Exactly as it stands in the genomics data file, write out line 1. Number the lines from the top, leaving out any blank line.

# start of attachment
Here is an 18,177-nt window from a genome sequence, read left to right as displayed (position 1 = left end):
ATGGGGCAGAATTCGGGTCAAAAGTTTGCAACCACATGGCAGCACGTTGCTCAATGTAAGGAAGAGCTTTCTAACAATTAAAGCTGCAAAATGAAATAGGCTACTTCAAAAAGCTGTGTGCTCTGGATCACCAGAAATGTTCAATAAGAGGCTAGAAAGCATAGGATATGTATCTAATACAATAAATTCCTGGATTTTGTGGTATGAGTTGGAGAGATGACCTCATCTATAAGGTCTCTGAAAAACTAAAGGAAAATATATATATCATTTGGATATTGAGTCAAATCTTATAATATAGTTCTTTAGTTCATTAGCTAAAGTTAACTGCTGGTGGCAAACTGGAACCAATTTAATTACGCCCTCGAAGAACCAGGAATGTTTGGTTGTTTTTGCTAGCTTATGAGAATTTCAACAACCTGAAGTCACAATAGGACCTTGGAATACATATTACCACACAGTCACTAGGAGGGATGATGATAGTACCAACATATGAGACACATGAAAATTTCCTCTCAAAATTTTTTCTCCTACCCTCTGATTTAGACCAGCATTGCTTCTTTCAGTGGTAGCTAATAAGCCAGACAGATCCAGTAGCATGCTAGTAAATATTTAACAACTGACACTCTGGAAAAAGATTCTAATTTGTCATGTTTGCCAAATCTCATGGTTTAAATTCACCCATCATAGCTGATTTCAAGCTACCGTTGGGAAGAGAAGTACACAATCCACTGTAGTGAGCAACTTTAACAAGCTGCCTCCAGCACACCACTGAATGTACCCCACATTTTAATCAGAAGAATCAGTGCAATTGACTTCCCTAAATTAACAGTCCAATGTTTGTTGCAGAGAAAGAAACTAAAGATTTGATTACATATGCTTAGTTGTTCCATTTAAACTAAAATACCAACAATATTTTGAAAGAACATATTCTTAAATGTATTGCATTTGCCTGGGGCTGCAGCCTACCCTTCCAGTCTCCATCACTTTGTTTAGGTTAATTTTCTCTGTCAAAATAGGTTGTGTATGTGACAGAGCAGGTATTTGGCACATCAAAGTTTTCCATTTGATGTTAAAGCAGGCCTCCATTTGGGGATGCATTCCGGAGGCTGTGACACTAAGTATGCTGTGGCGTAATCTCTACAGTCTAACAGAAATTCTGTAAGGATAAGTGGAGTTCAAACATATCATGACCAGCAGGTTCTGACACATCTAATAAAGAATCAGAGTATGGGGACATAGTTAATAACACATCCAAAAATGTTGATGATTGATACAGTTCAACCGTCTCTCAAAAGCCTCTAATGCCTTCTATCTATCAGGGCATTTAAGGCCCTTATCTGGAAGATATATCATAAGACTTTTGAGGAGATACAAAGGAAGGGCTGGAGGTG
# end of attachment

Here is an 18,177-nt window from a genome sequence, read left to right as displayed (position 1 = left end):